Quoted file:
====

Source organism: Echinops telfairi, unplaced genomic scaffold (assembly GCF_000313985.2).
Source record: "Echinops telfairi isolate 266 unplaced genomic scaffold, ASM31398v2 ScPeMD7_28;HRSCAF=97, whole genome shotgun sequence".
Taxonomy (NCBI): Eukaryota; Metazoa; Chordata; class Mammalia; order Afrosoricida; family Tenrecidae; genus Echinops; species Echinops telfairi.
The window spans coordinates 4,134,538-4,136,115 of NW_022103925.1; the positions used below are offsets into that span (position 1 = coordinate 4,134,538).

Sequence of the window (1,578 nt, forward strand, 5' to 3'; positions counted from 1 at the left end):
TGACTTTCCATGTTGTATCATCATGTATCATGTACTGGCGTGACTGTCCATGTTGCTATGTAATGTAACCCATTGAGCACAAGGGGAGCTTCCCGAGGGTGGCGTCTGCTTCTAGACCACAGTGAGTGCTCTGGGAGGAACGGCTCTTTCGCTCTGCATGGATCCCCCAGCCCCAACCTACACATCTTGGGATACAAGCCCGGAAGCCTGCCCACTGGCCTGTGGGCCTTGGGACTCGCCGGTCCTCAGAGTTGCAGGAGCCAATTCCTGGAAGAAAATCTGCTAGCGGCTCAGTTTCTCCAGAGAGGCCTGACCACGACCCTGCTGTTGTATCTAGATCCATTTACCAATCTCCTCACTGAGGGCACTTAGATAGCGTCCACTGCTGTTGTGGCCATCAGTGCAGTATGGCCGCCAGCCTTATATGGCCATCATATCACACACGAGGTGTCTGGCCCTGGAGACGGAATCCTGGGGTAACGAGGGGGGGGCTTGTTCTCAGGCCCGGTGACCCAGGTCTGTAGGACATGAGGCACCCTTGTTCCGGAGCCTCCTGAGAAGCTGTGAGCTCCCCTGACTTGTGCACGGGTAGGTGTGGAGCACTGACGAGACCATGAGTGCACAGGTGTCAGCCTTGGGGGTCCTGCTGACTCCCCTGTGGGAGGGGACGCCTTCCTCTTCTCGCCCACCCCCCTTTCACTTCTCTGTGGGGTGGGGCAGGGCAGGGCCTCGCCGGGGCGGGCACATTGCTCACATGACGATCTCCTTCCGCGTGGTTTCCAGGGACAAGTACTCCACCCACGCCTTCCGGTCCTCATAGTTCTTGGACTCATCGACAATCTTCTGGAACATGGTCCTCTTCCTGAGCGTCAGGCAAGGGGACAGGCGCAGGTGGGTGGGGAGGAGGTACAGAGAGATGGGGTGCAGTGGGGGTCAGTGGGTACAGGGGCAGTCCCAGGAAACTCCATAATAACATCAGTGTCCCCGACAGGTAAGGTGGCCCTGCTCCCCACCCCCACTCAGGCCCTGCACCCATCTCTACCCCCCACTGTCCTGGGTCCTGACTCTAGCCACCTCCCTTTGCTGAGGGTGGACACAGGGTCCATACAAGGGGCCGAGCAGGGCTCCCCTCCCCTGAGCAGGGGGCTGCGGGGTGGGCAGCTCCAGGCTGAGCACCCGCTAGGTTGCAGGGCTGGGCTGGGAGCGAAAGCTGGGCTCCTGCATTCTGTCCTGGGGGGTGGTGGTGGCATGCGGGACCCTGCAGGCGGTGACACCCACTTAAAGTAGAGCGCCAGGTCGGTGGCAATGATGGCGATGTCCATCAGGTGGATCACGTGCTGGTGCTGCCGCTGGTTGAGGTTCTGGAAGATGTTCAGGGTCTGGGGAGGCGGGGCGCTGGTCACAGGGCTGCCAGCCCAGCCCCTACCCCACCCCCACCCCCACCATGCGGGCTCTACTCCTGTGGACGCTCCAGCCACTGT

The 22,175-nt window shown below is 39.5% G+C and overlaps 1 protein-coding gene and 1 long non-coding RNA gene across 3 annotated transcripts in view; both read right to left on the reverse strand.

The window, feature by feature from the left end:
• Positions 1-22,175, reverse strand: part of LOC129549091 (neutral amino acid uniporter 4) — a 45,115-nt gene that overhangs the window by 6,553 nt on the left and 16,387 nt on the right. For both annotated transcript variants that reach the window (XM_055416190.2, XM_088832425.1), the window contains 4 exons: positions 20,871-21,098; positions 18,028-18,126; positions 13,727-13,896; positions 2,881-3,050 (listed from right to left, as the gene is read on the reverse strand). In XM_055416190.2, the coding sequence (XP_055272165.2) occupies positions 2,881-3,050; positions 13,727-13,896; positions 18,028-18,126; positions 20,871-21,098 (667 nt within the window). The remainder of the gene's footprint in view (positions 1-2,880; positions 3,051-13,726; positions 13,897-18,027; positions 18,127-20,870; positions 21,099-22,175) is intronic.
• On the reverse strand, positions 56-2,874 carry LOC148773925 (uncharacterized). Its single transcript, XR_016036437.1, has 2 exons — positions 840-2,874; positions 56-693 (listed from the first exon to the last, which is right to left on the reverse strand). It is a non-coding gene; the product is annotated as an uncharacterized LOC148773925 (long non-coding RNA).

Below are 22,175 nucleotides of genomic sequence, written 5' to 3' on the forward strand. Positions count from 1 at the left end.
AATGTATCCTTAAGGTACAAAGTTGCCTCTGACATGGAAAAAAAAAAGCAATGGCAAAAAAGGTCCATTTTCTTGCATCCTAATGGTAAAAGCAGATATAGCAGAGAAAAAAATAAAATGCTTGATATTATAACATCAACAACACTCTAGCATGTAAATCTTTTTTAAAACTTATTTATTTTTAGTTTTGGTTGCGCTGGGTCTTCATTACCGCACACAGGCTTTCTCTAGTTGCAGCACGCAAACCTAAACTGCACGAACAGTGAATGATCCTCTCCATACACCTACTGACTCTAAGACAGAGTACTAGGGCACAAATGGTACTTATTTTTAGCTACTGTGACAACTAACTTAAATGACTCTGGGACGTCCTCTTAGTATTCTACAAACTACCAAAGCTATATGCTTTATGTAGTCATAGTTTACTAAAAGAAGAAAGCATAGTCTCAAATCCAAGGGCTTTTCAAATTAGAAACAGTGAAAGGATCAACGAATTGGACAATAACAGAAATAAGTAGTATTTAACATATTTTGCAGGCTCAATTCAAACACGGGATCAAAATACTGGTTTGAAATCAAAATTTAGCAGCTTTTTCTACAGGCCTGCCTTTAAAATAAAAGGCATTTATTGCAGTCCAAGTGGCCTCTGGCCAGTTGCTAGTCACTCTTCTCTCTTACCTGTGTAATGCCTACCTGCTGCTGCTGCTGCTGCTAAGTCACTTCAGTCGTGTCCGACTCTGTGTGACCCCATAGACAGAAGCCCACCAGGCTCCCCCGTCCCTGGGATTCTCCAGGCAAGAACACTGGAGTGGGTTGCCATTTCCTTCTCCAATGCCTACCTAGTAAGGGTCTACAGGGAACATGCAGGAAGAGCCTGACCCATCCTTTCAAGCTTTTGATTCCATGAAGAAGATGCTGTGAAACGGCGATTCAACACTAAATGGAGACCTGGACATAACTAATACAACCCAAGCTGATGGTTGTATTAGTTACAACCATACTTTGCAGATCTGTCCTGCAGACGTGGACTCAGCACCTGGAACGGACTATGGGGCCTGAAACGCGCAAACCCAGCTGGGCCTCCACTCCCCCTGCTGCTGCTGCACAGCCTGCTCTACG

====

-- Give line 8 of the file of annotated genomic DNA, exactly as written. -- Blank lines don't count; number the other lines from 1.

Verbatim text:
The window, feature by feature from the left end: